The new book "Peril" written by well-known Washington Post journalists Bob Woodward and Robert Costa has for the first time revealed details of a confrontational follow-up exchange between Presidents Biden and Putin over Biden's prior "killer" remarks.
The controversy stemmed from a Biden interview with ABC's George Stephanopoulos within the opening months of his presidency last spring.
EXCLUSIVE: Pres. Biden told @GStephanopoulos that he agreed Russian President Vladimir Putin is a "killer" and will "pay a price" for interfering in U.S. elections. https://t.co/rIe2ms8sSv pic.twitter.com/VtAGCvF9hp— Good Morning America (@GMA) March 17, 2021
Biden was talking getting "tough" on Russia as a way of supposedly distancing himself from Trump's foreign policy, coming after years of the incessant drumbeat of the failed 'Russiagate' narrative.
Recall that Biden had agreed that Putin is a "killer" when asked by Stephanopoulos in the televised interview...
Asked whether he believes Mr Putin is a "killer" in the ABC interview, the president responded: "I do."
"The price he’s going to pay, you’ll see shortly," he said.
Mr Biden recalled meeting Mr Putin, during which he reportedly told him that he "doesn’t have a soul": "I wasn’t being a wise guy." "He looked back at me and said, 'We understand each other'," Mr Biden said.
Biden having called the head of state of a major global power a "killer" immediately drove world headlines, and was a featured talking point among pundits going into the tense Biden-Putin summit held in Geneva on June 16.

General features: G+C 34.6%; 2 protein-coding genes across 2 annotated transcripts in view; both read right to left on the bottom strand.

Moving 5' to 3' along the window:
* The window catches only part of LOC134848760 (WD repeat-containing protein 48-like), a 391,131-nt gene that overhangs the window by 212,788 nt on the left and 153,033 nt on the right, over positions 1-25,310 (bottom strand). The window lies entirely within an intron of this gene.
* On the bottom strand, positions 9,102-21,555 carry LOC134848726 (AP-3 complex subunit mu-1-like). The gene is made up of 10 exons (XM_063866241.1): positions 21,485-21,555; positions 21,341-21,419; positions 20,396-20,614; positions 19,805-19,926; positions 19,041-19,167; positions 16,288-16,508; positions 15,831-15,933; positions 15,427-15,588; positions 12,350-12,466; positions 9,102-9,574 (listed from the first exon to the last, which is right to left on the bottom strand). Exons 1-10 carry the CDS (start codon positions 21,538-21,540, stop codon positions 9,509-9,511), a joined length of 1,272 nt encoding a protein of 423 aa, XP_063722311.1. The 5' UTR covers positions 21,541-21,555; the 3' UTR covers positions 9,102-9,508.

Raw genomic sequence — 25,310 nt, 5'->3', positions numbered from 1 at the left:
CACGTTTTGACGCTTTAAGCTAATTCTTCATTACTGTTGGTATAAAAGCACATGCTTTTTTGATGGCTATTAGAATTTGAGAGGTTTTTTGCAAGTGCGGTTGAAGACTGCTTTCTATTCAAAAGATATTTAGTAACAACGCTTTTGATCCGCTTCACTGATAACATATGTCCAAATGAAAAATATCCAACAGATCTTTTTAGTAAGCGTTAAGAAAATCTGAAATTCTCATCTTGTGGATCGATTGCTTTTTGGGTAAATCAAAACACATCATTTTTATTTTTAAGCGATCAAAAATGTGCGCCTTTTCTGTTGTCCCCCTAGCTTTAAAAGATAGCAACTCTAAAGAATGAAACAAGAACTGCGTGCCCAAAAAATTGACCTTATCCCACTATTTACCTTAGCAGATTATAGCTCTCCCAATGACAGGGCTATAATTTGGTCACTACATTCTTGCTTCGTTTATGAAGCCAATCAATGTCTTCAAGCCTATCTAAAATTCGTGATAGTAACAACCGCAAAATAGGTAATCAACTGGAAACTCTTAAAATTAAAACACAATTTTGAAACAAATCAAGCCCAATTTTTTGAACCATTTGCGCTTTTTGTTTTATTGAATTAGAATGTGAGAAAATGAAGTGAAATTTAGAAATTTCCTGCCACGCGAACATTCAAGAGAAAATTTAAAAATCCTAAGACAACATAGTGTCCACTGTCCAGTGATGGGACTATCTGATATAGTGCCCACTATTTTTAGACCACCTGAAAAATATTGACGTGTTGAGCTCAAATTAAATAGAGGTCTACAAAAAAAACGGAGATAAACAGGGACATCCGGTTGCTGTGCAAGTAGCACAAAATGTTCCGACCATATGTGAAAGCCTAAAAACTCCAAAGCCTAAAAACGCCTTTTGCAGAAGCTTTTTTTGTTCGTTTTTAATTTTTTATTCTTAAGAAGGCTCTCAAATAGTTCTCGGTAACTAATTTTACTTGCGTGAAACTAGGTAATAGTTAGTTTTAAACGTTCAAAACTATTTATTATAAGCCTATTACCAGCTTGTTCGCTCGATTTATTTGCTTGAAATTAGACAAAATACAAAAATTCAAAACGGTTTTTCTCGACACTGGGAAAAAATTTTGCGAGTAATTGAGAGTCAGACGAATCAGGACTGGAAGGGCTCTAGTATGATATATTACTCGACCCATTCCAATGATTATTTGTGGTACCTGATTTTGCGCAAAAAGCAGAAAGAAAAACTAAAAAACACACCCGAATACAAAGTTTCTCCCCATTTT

The Woodward and Costa book has divulged the contents of an April 13 phone call which came weeks after the March interview. That's when Putin called the US president out on the matter:
"I'm upset you called me a killer," Putin said to Biden...
Biden told Putin his comment, made in a March 16 interview with ABC News' George Stephanopoulos, was "not something premeditated," according to the book.
"I was asked a question. I gave an answer. It was an interview on a totally different topic," Biden said, before he invited Putin to meet with him in person.
Prior to this newly revealed exchange, Putin had publicly responded to the insult in television remarks, saying...
"It takes one to know one," Putin said in televised remarks, using a saying from his childhood.
"That's not just a children's saying and a joke. There's a deep psychological meaning in this."
"We always see in another person our own qualities and think that he is the same as us."
Putin added that he wished Biden, 78, good health. "I'm saying this without irony, not as a joke."
It's unclear whether Putin was satisfied with Biden's direct explanation in the April 13 phone call. Biden didn't apologize, but seemed to back off the comments a little by blaming the unscripted interview question.
The June summit was cordial and conciliatory between the two leaders, however it became clear that the press pool was looking to bait the leaders into condemning the other - which led to Biden himself venting in frustration and lashing out at an American reporter at one point in the aftermath.